Sundance Diary: Nicole Holofcener's 'Please Give,' Or: Women's Worst Impulses, Forgivingly Framed

Catherine Keener consults with director Nicole Holofcener i i

Catherine Keener consults with director Nicole Holofcener on the set of Please Give. Piotr Redlinksi/Sony Pictures Classics hide caption

itoggle caption Piotr Redlinksi/Sony Pictures Classics
Catherine Keener consults with director Nicole Holofcener

Catherine Keener consults with director Nicole Holofcener on the set of Please Give.

Piotr Redlinksi/Sony Pictures Classics

by Ella Taylor

The happiest-looking people at the Sundance Film Festival, it's been my experience, are not necessarily the lucky filmmakers who got their movies accepted, or their agents, or the buyers who snagged the hottest undistributed movie for less than they expected to pay.

No, invariably the cheeriest faces belong to the many groups of women of all ages — most of them unconnected with the film industry — who pay full price to attend, who plan their ticket purchases and their shared condos four months in advance. I meet them on the festival shuttle buses all the time They are the friendliest of souls, will talk to anybody, and regard it as a huge privilege to spend all day seeing movies while their husbands stay home or go skiing.

They turned out in droves last night at Park City's cavernous Eccles Theatre to see the festival premiere of Please Give, the latest movie by Nicole Holofcener, who also wrote and directed, among others, Lovely and Amazing and Friends With Money.

Wicked observations, tempered by a basic kindness, after the jump ...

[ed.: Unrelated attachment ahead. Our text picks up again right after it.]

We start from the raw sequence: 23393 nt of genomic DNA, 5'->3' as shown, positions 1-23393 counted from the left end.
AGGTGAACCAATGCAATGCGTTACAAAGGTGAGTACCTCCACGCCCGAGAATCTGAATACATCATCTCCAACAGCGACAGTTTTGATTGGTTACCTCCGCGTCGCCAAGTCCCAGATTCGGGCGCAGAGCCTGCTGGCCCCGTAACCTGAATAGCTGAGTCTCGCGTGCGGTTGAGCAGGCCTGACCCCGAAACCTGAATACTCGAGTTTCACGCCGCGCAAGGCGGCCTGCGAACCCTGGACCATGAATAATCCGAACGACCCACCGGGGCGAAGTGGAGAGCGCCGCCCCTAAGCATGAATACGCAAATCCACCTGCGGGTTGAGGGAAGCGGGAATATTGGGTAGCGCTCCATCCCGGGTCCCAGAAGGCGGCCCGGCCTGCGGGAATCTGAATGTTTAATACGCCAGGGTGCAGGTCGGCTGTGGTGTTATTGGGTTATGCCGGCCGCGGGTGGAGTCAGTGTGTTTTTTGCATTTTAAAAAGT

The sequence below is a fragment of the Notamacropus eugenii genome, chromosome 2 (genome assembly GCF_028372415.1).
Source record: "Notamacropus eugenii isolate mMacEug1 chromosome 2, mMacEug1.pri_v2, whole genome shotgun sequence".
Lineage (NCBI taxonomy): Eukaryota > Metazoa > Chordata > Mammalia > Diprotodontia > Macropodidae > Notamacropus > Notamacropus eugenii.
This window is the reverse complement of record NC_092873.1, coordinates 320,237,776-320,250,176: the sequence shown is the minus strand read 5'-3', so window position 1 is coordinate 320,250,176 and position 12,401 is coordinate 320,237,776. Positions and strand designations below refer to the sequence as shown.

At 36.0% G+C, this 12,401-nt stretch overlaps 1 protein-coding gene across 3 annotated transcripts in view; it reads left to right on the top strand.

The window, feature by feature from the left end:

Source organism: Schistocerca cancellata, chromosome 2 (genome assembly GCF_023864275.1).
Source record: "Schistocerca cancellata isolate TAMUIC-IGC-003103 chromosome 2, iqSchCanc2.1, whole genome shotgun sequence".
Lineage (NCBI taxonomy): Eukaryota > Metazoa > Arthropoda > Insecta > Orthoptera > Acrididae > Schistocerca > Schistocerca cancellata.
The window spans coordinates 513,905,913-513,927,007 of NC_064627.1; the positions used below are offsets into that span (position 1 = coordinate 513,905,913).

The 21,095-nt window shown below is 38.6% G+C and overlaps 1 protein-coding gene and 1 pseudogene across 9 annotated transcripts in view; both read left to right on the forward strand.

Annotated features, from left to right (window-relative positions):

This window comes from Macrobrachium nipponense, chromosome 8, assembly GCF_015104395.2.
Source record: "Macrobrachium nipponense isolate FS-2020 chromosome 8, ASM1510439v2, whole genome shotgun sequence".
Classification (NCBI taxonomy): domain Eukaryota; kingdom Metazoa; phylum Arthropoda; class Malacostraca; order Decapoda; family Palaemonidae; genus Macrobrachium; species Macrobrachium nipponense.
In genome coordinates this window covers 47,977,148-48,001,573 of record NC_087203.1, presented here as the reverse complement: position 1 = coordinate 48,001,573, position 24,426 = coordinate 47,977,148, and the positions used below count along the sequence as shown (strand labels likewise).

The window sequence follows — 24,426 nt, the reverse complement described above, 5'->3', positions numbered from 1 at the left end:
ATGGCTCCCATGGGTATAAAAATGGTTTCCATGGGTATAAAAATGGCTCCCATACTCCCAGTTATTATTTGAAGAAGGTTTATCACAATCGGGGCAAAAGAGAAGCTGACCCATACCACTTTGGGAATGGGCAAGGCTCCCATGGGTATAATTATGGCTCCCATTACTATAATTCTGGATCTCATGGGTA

Remember when Woody Allen made great comedies satirizing the mores of upper middle-class Manhattan neurotics? Well, Holofcener's been making them too. (Her mother, Carol Joffe, was Allen's set decorator.) And though they're usually set in her native Los Angeles, Please Give, with its large ensemble of female nervous wrecks, is set in New York and spins off a very Manhattan dilemma: how to be nice to your elderly (and pretty unpleasant) neighbor while hoping she'll die, so you can snap up her apartment and start pushing though walls.

I saw Please Give at the end of a long day of excellent documentaries about terrible human suffering (of this more another day), and I loved the light touch that Catherine Keener, Rebecca Hall, Amanda Peet, Oliver Platt and the excellent young actress Sarah Steele brought to their roles as Manhattanites trying and mostly failing to live well.

Almost alone among American women filmmakers, Holofcener has a startling candor about femininity — her women are bitchy, obsessed with their bodies, often unsuccessful to the point of being real losers, and utterly sympathetic in their efforts to rise above their own pettiness.

"I've played many bitches in my time," said Amanda Peet after the screening, talking about her character, a beautician of distinctly iffy moral fiber. "So I know where she's coming from."

Holofcener is as kind as she is wickedly observant of human inadequacy; Keener is invariably her alter ego, but she has often said that every character contains some aspect of the writer-director's own obsessions. If she's the Woody Allen you never heard of, it's high time you did.

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